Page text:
Collaborative idea generation for ELT

Posts tagged ‘prediction’

A lunch box

A lunch box

What would you do with a lunch box in your classroom? You can make any assumptions you like about the context it is used in. Post your ideas in the comments below. All ideas are welcome (there are no wrong answers!)

Click here to find out the idea behind this blog.

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Sixty Second Idea to Improve the World

(Almost) Infinite ELT Ideas has been on a long break, but now it’s back, hopefully for a while!

Forum – a World of Ideas‘, from the BBC World Service, is one of my favourite podcasts because it examines lots of ideas in depth and always makes me think.

Every episode they include a ‘Sixty Second Idea to Improve the World‘, which is available as a separate podcast. In it, one of their three experts has sixty seconds to propose an idea which they think would make the world a better place. The presenter and other two experts then discuss how it would work and whether they agree that it’s a good idea. Each episode is available for 30 days after it’s been broadcast, but you can download them and keep them forever.

60 Second Idea to Improve the World

 

One which I particularly liked was broadcast on May 24th 2014, and was the reason I resurrected the blog!

A memorable introduction

The Nigerian born novelist Okey Ndibe suggests we find a new way of introducing ourselves to others through our favourite artworks or objects. So rather than just telling someone your name, adopt a piece of art or even just a tree or a flower, and explain what it reveals about you.

What would you do with this podcast in your classroom? You can make any assumptions you like about the context it is used in. Post your ideas in the comments below. All ideas are welcome (there are no wrong answers!)

Click here to find out the idea behind this blog.

Time for a holiday?

For April, I have planned a month of advert-themed prompts on Infinite ELT Ideas. Here is the second:

Here is another advert from my cinema trip. It advertises the British holiday company Thomson.

What would you do with this advert in your classroom? You can make any assumptions you like about the context it is used in. Post your ideas in the comments below. All ideas are welcome (there are no wrong answers!)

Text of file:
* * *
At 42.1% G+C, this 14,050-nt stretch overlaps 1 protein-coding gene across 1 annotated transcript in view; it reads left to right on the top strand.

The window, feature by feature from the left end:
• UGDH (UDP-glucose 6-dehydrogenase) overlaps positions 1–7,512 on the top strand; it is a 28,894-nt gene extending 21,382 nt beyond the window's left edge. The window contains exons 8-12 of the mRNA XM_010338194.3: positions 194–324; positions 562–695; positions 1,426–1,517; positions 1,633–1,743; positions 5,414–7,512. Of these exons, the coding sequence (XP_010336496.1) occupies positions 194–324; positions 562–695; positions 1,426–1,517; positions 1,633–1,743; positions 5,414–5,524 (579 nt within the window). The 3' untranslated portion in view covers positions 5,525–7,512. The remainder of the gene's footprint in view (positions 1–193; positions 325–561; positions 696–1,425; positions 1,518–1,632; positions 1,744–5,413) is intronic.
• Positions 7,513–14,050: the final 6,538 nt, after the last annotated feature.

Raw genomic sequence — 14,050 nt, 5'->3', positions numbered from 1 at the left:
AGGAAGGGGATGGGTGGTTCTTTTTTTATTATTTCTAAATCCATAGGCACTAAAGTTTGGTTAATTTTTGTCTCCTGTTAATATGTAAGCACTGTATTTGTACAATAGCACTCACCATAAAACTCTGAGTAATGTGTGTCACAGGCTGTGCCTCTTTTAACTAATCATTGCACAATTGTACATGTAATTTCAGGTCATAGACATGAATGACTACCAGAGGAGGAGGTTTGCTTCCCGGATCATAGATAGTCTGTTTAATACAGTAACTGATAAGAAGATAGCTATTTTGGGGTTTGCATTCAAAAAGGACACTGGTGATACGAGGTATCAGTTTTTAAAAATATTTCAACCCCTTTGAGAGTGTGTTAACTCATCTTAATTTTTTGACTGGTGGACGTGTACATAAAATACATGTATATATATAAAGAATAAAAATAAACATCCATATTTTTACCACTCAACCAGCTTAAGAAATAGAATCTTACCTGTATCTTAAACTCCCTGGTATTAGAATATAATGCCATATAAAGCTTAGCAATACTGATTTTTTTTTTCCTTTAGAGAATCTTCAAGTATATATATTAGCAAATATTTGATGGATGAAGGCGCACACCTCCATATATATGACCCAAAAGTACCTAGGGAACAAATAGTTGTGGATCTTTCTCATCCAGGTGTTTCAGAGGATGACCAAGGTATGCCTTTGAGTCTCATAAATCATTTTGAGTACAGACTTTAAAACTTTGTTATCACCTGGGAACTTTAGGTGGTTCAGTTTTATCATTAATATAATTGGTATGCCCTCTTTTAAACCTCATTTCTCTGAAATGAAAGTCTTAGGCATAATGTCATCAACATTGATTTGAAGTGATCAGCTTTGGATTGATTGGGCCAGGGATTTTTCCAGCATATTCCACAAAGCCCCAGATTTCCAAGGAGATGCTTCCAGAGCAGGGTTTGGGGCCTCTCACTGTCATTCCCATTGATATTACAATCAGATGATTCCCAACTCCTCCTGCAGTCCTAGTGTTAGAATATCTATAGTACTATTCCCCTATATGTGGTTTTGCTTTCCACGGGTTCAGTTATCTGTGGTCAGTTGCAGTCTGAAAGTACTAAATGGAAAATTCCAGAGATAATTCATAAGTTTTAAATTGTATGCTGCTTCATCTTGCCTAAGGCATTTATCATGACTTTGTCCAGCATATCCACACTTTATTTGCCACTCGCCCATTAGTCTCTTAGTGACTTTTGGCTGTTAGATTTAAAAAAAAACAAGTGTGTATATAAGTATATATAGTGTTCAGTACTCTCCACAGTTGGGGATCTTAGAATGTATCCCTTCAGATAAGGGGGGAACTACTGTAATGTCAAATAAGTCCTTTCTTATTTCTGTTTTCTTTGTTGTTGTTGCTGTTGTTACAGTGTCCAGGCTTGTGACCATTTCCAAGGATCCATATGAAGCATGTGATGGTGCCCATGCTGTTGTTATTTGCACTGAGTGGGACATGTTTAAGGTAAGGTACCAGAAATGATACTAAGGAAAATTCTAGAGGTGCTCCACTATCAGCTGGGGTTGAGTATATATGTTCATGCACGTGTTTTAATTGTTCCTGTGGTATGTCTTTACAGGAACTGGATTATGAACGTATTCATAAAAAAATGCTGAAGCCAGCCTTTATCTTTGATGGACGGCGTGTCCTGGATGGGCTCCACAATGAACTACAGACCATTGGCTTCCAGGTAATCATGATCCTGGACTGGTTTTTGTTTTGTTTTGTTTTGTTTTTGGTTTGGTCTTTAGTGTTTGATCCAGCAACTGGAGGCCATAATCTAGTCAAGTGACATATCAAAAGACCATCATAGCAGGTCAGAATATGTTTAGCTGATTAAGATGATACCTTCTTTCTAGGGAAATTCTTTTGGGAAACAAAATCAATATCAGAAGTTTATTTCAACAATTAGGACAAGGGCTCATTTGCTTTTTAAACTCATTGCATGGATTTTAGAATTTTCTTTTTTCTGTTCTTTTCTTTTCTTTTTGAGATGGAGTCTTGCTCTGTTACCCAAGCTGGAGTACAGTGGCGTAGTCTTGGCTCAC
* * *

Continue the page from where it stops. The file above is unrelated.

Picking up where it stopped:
Click here to find out the idea behind this blog.

‘Batman’ pulled over by police in Maryland

An extra Infinite ELT Ideas prompt this week, shared by Laura Patsko on Twitter, and too good to resist! It’s a two-minute video of ‘Batman’ being pulled over by police in Maryland, shared on the BBC News site.

Batman

What would you do with this video in your classroom? You can make any assumptions you like about the context it is used in. Post your ideas in the comments below. All ideas are welcome (there are no wrong answers!)

Click here to find out the idea behind this blog.

Travel Etiquette: Food and Drink

Travel etiquette is something which often appears in coursebooks. It’s a rich topic for discussion. This article from Lonely Planet has lots of tips about table manners around the world, some of which are ‘corrected’ in the comments below.

Table manners

What would you do with this article in your classroom? You can make any assumptions you like about the context it is used in. Post your ideas in the comments below. All ideas are welcome (there are no wrong answers!)

Click here to find out the idea behind this blog.

John Fairfax, Who Rowed Across Oceans, Dies at 74

This week’s prompt was suggested by Alan Tait on Twitter.

John Fairfax

It’s an obituary for John Fairfax, the first man to row solo across the Atlantic, and with his girlfriend, one of the first people to row across the Pacific. He was a man who sought adventure because it was there and he could.

What would you do with this obituary in your classroom? You can make any assumptions you like about the context it is used in. Post your ideas in the comments below. All ideas are welcome (there are no wrong answers!)

Click here to find out the idea behind this blog.

Tweet Modern

A few weeks ago Stephen Fry posted the following tweet:

Stephen Fry tweet

This led me to a very funny set of pictures based on unusual tweets, where an artist has created his interpretation of the tweets. The copyright belongs to Nick Hilditch (this is used with his permission). It is part of a project called irkafirka. Here is one example:

tweet modern

What would you do with this set of pictures in your classroom? You can make any assumptions you like about the context they are used in. Post your ideas in the comments below. There are no wrong answers!

Click here to find out the idea behind this blog.